Oh, but to share in what this does, mmmm.  That gives Me a sense of value, connection to you and improves the way I care for my professional and personal self.  Rich.

Gratefully,

Dr. Q

Self-care tip:  Share in what improves your sense of value, connections and the way you take care of yourself.

Questions:  I’d like to continue to improve this.  Any suggestions?

Does any of this ring a bell in your mind of something important to you?  Please tell us about it.

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Marcos and his brain illness

Man portrait

Man portrait (Photo credit: @Doug88888)

He had always been a small man with wizened lines, a moguled nose that sloped over a deep philtrum and two ears that flew like flags on the sides of his head.  Looking at Marcos has always been a study of human terrain.   For someone with so much activity and exchange with just being seen by others, it was an apparent contrast to how disconnected he remained emotionally.  Brain illness had harmed Marcos.  It was as if he had been scooped out in places.

Marcos and I had worked together for ten years in psychotropic and psychotherapeutic remedies with only partial treatment responses that curved up toward an imagined healthy baseline on currents of hope.  His improvements however, never reached where he would call himself, “well,” and too soon they drifted down despite our cumulative efforts.

About that time, I had returned from Duke University for an update in training on electroconvulsive therapy, (ECT,) and had just opened up a new outpatient ECT surgery treatment center.  When Marcos and I discussed this as a new option, (new for our living location,) he wanted it without contest.

The evidence for efficacy as compared with the side-effect profile in ECT is dramatic.  When I tell patients about it, ECT might sound too good.  However, it has been around for so long that it celebrates itself. Marcos wanted in.

It has been a year already since we started ECT together but I still remember the way he leaned back in his chair that day in my office, animated almost for a change.  His scrubber eye brows were like punctuation marks around his eyes.  “Yes.  I want it.”

Marcos has not been able to taper down ECT at this point in his treatment to less than one treatment every two weeks.  He and his wife argue for it.  We have tried many times to taper down but every time we do, his symptoms come back.  He and his wife ask me separately and together, “Why doctor?  What is the point of decreasing treatments?  I do not understand?  When they work so well and we are not having any problems from them, why are we trying to reduce them?”  So, for now, he maintains one ECT treatment every two weeks.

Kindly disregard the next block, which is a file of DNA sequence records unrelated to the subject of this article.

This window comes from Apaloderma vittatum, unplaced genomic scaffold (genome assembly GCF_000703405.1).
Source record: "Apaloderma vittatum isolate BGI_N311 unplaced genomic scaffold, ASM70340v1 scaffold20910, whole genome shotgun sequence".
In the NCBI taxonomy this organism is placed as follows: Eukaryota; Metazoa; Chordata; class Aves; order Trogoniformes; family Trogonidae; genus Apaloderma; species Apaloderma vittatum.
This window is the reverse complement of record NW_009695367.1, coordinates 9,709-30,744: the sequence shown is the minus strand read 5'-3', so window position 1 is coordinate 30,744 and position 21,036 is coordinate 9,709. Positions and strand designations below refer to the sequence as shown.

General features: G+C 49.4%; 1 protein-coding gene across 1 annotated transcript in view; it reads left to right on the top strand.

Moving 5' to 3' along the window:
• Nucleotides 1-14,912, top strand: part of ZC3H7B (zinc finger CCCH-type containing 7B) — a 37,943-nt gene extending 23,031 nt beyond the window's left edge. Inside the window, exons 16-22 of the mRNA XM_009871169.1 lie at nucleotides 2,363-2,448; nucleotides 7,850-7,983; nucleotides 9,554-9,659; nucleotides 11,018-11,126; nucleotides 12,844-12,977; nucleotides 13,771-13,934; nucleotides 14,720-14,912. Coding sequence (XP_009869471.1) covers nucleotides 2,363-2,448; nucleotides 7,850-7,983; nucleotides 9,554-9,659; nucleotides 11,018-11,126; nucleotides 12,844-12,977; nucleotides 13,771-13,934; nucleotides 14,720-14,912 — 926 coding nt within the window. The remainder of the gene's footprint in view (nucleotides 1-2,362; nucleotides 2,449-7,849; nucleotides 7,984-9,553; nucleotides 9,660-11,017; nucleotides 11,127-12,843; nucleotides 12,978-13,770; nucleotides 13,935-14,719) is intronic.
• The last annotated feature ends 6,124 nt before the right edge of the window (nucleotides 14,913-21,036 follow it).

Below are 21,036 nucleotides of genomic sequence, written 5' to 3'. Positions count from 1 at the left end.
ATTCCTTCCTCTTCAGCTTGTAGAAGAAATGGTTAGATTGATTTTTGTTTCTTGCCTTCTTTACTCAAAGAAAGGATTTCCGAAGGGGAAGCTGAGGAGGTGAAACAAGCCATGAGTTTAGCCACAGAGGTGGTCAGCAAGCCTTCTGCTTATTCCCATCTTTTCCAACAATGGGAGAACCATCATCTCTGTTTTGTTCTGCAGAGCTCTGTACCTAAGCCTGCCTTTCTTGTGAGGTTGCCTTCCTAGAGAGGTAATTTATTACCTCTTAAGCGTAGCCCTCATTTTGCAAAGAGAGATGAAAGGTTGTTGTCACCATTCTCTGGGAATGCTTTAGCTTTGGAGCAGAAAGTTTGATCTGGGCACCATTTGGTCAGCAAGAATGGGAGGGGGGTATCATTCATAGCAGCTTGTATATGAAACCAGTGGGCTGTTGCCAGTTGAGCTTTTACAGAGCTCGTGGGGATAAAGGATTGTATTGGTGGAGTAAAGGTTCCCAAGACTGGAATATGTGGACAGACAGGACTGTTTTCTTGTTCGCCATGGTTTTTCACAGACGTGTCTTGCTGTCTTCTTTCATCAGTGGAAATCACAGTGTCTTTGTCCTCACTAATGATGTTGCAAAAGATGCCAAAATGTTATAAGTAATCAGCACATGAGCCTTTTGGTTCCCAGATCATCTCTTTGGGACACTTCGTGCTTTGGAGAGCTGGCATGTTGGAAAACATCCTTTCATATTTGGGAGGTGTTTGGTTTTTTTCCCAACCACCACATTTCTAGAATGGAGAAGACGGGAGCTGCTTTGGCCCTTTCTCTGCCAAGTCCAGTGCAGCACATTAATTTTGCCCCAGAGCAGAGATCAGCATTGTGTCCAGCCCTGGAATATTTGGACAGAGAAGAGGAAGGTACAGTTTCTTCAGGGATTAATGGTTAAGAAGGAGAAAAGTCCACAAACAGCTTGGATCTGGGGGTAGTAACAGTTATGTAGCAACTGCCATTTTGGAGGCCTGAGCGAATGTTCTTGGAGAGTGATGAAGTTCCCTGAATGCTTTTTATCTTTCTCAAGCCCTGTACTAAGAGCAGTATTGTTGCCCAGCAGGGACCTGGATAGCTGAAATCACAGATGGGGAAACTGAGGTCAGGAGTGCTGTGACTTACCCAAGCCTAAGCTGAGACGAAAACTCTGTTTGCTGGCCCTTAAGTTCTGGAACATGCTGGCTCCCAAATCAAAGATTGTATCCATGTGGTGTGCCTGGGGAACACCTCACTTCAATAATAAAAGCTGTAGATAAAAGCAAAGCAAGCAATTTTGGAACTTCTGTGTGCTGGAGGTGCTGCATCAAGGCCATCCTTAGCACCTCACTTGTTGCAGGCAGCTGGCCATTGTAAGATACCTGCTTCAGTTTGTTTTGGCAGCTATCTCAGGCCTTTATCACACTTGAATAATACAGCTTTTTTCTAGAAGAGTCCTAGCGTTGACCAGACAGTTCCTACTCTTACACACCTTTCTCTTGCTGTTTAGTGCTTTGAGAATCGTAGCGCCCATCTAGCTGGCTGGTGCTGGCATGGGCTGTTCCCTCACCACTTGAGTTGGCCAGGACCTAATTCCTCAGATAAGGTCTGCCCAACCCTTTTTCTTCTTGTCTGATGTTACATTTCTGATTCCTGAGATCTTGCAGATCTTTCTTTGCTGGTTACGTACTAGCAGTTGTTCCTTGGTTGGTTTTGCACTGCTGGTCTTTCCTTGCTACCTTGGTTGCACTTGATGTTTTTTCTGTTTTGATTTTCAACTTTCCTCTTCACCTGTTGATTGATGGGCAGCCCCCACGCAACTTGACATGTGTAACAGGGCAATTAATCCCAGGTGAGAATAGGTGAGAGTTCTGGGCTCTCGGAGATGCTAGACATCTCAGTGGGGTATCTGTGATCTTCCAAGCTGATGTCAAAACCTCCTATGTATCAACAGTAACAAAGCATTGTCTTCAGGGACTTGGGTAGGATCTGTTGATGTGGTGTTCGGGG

His wife tells me he is better than he was on their wedding day.  She has never known him to be doing this well and they both think he is closer to whatever that baseline is for brain health he has always thought he was never going to get.  More connected with her, their sex life is having a run.  More connected with their kids, everyone feels like he has become a giver and the kids grades are even getting better.  By taking, Marcos became more of a giver; taking time, courage, emotional energy, even a ride there and from ECT, Marcos took and then was able to give.

Marcos is reading everything he can get his hands on about ECT; personal biographies, scientific articles, he has become his own advocate.  He could not read before ECT.  His concentration was too poor.  Now, with improved focus and attention, he perceives his memory is better.  Marcos believes he is interesting because he is interested in himself.  He is more aware of how others see him and smiles back when he catches the looks he gets just by wearing that face.

ECT is not a cure, but it is a treatment option.  It leads to brain healing, quality of life and improved connections.

Questions:  Have you struggled with quality of life?  How do you describe quality of life?  Please tell us your story.

Self-Care Tip:  Consider changing treatment paradigms to improve brain health.

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More on ECT – TV Episode happened upon

Hello Friends.  I don’t know if you’re interested or not, but we’ve opened discussion on ECT (electroconvulsive therapy) in the past and because it remains open, I wanted you to know that I just ran across this TV episode online that is done surprisingly well.  Check it out and let us know what your thoughts are.  Keep on.

If You Love Me, Give Me Less But Give To Me Bigger and Better

Repost

Good news.  Marcy was better.  She was feeling better emotionally, less triggered by simple stressors, and parenting better.  Marcy didn’t think it was anywhere near easy, but it was better.

It had started for her about six months ago, when she realized her children were on edge around her, when she realized she didn’t want to be around her children and when she didn’t like much else either.  Was she a “crabby woman?”  Ouch.  It hurt her to think that.  Were some people just mean?  And she was one of them?  Marcy said no.  She couldn’t make anyone believe her these days but she knew she was designed for something better than that.

When this happened, Marcy hit self-care boot camp.  She cut her time with her kids, husband, any extras.  She didn’t cut them out, but she did cut back.  With that time, she went back to the starting point – herself.  She gave less to them, and more to herself so she could give bigger and better to them whom she loved, not excluding herself.

Good news.  Marcy is better.

Self-Care Tip – Give more to yourself.

Question:  What has your self-care taken from those you love?  What has it done with what you still give to those you love?  Please tell me your story.